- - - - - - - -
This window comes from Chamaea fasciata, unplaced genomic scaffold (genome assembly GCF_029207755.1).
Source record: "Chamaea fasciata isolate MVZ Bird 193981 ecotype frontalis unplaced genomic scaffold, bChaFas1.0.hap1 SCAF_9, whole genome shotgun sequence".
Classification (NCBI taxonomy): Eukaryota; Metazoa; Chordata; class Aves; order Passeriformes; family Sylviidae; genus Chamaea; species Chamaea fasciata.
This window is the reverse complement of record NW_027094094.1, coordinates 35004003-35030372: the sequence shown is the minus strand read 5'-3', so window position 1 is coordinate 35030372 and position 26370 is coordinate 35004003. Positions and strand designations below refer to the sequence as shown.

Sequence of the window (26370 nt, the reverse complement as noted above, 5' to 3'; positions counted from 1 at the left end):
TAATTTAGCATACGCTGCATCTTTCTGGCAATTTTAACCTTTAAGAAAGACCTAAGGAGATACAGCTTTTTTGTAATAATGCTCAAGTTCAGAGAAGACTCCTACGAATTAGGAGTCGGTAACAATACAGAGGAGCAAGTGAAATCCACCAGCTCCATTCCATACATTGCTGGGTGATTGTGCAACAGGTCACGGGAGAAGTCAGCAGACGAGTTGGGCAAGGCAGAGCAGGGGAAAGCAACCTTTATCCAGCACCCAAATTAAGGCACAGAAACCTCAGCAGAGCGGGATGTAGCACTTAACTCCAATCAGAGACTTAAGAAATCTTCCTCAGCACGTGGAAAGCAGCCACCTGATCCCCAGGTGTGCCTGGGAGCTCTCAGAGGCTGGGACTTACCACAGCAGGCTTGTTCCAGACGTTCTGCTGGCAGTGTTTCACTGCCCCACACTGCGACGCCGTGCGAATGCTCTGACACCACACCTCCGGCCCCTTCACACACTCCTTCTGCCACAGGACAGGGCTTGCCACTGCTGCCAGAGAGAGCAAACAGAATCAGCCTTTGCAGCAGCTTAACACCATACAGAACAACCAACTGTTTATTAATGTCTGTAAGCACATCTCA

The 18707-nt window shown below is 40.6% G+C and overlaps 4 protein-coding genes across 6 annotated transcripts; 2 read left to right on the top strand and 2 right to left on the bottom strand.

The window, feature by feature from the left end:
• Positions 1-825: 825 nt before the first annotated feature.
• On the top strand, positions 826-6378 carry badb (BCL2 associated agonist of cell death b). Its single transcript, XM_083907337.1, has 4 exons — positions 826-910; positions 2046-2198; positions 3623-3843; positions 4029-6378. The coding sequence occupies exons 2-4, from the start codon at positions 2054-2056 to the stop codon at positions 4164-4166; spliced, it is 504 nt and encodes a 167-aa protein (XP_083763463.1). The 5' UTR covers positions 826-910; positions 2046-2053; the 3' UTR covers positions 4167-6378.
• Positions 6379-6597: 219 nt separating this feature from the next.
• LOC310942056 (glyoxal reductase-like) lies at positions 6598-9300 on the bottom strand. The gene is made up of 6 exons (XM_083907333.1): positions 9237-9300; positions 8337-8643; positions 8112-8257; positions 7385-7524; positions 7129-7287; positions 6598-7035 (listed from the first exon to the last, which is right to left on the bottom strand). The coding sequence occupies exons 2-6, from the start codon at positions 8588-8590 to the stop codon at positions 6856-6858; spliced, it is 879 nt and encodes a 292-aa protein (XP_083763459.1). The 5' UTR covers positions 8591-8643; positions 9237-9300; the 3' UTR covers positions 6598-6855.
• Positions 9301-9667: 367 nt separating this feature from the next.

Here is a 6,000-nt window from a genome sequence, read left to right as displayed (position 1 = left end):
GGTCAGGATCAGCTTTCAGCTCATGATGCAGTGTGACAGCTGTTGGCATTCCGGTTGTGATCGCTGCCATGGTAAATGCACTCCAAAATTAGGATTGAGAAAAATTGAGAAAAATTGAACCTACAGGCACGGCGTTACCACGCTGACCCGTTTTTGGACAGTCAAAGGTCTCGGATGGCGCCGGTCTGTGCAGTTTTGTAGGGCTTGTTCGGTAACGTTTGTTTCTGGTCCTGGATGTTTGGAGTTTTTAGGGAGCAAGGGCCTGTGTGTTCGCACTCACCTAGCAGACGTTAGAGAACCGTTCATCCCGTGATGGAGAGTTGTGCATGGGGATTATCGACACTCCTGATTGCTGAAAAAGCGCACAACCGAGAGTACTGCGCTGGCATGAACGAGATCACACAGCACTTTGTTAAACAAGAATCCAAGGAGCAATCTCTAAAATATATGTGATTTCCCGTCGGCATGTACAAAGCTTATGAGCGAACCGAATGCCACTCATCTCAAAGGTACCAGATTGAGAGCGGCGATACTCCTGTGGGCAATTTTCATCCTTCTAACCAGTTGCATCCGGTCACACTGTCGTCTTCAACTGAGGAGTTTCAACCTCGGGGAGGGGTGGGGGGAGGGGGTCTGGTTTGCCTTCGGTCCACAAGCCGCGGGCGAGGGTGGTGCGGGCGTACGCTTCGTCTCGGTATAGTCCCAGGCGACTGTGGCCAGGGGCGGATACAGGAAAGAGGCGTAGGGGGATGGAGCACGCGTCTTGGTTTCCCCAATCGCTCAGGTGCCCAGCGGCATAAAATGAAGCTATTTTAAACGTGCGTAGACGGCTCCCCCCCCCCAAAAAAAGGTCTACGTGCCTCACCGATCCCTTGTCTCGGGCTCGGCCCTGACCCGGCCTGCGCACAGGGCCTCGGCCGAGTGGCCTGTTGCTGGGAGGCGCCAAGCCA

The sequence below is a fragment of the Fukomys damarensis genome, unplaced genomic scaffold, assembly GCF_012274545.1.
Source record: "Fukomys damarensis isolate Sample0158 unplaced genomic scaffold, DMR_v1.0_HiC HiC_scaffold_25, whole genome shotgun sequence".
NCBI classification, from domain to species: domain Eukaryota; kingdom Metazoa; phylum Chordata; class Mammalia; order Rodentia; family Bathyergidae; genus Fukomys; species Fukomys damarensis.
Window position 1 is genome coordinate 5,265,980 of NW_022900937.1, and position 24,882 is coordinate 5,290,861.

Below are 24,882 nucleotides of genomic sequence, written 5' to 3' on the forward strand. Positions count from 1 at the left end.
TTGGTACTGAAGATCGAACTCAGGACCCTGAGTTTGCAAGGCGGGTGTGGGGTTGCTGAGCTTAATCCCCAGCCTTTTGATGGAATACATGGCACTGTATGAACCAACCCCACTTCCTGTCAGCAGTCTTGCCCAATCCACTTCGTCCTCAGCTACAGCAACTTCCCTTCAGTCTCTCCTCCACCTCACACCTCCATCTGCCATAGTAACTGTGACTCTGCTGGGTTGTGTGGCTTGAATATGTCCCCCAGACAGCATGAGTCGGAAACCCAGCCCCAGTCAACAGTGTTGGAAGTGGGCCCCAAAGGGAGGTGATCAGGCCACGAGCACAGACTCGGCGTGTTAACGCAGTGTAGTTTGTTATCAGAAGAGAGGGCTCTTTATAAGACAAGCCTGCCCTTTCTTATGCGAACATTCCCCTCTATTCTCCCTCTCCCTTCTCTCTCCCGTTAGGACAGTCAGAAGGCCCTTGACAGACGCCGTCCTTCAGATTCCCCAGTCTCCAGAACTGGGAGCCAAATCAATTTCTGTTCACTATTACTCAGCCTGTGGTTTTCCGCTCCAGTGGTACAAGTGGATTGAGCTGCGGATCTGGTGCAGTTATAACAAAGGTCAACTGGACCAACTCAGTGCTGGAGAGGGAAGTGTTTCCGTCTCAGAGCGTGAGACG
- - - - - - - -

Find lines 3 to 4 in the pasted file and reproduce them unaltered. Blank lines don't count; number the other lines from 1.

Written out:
Classification (NCBI taxonomy): Eukaryota; Metazoa; Chordata; class Aves; order Passeriformes; family Sylviidae; genus Chamaea; species Chamaea fasciata.
This window is the reverse complement of record NW_027094094.1, coordinates 35004003-35030372: the sequence shown is the minus strand read 5'-3', so window position 1 is coordinate 35030372 and position 26370 is coordinate 35004003. Positions and strand designations below refer to the sequence as shown.